The Fifth Circuit ruled that the prosecutors’ “insidious” cyberbullying created a mob mentality against the defendants. “[p]rejudice here was shown both from this pattern of misconduct and evasion and from other abusive prosecutor actions,” it said. “A miscarriage of justice harms the substantial rights of a defendant, and it may consist of errors and omissions considered for their cumulative effect on the trial proceedings.”

Judge Engelhardt’s skepticism of the Department of Justice was also highlighted in the three-year sentence he imposed on a corrupt local prosecutor, St. Charles Parish District Attorney Harry Morel Jr. An FBI agent had sent the judge a 31-page letter about ethical lapses in the Justice Department. Engelhardt refused to release the letter but said it was “particularly interesting (and troubling, to say the least).”

The Justice department had ended an investigation into serious allegations that he traded leniency in court for sex from defendants, but let him plead guilty to obstruction of justice. Judge Engelhardt gave Morel the maximum sentence allowed.

Recently he sentenced once-fugitive real estate financier Robert Durst to 7 years and 1 month on a weapons charge that cleared the path for him to face murder charges in California. Durst will serve more than 4 ½ times the maximum under federal guidelines based on a plea deal with prosecutors in Houston, Manhattan and Orleans Parish not to prosecute him on a variety of offenses.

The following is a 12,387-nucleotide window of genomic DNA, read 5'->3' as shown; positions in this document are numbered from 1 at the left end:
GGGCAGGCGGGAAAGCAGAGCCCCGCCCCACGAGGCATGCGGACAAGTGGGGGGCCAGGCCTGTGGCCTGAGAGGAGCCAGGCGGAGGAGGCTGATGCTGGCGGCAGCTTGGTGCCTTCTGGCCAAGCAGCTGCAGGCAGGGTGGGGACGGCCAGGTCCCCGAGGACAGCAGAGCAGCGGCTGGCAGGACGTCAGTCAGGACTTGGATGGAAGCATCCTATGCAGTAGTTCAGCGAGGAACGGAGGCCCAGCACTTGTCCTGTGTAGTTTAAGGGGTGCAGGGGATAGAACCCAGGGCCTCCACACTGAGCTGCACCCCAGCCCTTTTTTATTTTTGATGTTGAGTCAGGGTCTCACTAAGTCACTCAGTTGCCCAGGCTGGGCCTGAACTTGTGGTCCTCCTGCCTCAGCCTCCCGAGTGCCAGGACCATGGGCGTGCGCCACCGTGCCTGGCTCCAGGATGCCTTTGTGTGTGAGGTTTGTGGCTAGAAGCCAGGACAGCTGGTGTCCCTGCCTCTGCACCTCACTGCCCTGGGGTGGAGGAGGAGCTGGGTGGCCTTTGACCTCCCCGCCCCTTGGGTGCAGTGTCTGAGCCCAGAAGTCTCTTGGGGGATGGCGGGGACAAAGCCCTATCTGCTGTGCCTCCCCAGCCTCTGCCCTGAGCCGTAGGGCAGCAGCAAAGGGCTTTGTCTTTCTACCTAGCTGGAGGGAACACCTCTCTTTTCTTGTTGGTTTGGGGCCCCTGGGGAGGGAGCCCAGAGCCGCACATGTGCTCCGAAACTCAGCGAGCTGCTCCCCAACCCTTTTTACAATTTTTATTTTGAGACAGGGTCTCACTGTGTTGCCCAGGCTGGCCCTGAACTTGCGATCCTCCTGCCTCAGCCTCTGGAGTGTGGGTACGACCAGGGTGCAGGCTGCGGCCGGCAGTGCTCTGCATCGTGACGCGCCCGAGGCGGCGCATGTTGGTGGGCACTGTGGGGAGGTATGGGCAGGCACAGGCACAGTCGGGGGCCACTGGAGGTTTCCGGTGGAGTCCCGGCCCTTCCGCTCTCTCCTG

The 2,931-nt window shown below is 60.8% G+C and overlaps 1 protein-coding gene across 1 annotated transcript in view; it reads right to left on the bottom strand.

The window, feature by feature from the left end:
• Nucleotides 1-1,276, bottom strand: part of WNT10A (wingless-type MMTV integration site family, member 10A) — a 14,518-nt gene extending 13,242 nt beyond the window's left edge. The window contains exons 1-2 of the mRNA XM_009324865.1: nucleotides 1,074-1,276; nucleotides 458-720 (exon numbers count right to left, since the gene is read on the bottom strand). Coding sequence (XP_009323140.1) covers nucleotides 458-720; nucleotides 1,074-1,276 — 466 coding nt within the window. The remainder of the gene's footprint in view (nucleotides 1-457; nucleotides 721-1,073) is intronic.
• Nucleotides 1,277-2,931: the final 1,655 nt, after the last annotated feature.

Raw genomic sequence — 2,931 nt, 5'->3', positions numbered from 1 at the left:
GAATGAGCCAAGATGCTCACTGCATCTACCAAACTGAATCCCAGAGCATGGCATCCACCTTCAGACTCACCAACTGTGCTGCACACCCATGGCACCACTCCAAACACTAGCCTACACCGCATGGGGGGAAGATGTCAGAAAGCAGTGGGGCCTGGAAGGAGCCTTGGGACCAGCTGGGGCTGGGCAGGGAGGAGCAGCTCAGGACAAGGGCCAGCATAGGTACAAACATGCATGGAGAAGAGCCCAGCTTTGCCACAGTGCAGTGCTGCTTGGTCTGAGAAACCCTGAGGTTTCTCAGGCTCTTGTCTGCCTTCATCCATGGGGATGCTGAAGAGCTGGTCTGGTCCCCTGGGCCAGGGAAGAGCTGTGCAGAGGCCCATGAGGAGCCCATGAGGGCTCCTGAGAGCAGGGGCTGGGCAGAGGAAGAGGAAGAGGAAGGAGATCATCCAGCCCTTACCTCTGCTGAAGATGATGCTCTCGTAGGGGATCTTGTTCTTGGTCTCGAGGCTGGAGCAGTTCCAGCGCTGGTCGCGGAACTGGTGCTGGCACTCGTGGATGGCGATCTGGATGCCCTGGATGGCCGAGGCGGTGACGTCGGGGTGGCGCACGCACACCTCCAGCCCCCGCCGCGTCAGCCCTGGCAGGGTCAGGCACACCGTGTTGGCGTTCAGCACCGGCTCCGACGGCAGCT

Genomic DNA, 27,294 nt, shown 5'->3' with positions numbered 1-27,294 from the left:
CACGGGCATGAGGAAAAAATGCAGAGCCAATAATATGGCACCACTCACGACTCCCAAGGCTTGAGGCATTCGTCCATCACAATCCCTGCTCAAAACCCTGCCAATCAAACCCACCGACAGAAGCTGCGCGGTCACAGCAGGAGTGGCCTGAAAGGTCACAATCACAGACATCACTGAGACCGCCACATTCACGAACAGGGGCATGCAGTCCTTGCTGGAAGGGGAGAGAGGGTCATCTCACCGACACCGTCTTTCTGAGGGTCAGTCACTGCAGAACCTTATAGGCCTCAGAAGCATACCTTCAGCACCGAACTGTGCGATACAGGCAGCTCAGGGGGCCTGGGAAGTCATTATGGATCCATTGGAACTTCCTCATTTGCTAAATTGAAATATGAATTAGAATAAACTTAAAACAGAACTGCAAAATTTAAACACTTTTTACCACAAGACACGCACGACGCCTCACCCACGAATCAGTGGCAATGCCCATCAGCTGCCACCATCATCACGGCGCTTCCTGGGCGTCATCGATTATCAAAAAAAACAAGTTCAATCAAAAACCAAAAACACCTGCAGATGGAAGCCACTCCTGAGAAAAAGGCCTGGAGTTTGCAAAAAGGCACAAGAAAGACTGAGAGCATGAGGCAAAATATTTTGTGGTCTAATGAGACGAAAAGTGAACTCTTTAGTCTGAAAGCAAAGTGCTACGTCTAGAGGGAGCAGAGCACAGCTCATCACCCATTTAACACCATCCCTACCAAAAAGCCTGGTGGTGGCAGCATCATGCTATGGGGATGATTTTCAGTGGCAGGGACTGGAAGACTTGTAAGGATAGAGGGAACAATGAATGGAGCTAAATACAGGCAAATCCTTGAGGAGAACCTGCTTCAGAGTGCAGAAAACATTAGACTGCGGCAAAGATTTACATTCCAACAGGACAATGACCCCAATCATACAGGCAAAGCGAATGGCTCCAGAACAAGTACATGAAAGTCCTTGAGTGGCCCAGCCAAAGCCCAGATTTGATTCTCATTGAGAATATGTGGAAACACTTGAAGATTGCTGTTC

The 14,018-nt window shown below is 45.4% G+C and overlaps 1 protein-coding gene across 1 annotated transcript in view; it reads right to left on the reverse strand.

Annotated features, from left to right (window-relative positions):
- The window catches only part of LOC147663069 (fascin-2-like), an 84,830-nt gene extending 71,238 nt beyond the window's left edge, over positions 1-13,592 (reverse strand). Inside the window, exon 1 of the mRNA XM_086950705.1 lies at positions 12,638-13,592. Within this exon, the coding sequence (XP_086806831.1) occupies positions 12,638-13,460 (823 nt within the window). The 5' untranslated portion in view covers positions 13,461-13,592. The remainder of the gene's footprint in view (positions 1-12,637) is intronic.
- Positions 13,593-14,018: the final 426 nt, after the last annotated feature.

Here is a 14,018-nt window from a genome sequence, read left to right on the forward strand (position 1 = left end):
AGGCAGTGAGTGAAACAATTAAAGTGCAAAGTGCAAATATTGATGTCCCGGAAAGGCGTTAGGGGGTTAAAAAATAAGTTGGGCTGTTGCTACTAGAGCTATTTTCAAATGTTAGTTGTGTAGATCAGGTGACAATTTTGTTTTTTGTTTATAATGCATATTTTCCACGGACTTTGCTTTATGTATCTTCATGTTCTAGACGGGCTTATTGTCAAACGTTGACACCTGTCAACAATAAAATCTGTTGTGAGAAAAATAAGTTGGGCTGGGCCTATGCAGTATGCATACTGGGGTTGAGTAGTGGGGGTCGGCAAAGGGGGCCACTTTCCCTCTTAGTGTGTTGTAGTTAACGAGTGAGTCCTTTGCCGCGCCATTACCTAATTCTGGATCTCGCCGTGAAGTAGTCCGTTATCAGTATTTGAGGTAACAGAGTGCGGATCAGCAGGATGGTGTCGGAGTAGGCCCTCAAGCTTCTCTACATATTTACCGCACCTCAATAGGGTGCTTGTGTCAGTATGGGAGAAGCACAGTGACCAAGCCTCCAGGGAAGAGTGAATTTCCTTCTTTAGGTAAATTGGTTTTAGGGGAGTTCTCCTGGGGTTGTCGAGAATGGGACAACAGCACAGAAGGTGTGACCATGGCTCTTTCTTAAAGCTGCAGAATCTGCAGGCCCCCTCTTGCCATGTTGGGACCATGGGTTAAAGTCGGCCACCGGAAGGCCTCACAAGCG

Cited for excellence

As an MDL judge, Engelhardt can be expected to be an efficient stickler for deadlines and details. In 2004 he was appointed by US Supreme Court Chief Justice Rehnquist to serve on the Judicial Conference Committee on Federal-State Jurisdiction, where he served two terms, which may be beneficial in the MDL case management. His work on the Judiciary Commission has been cited for its excellence by the Louisiana Supreme Court.

On the bench, had actually has few criminal case opinions. Most of his rulings focus on insurance coverage disputes, contract actions, legal malpractice and immigration.

In the 2,059 opinions that he’s written since 2002, Judge Engelhardt cites frequently to the 5th Circuit, and often relies on deposition and trial testimony to support his decisions. He writes matter-of-fact and direct opinions and doesn’t stray from the issues of the case.

In scheduling order dates, he does not permit waivers from the dates absent substantive notice to the court by timely motion.

In personal injury cases, he tends to rule in favor of summary judgment defendants where there is any question as to causation or future damages for injuries. In personal injury cases where remand is requested, prior settlement language as to co-defendants is strictly interpreted as to who remains in the case.

Prior to becoming a judge he handled commercial litigation disputes over contracts and insurance coverage disputes. He practiced at Hailey, McNamara, Hall, Larrman & Papale, an insurance defense firm in Metarie, LA. 

The Hailey firm does not appear to have been involved in representing any pharma or drug device clients, there is a brief reference to products liability defense work in the practice summary, but no cases listed to date.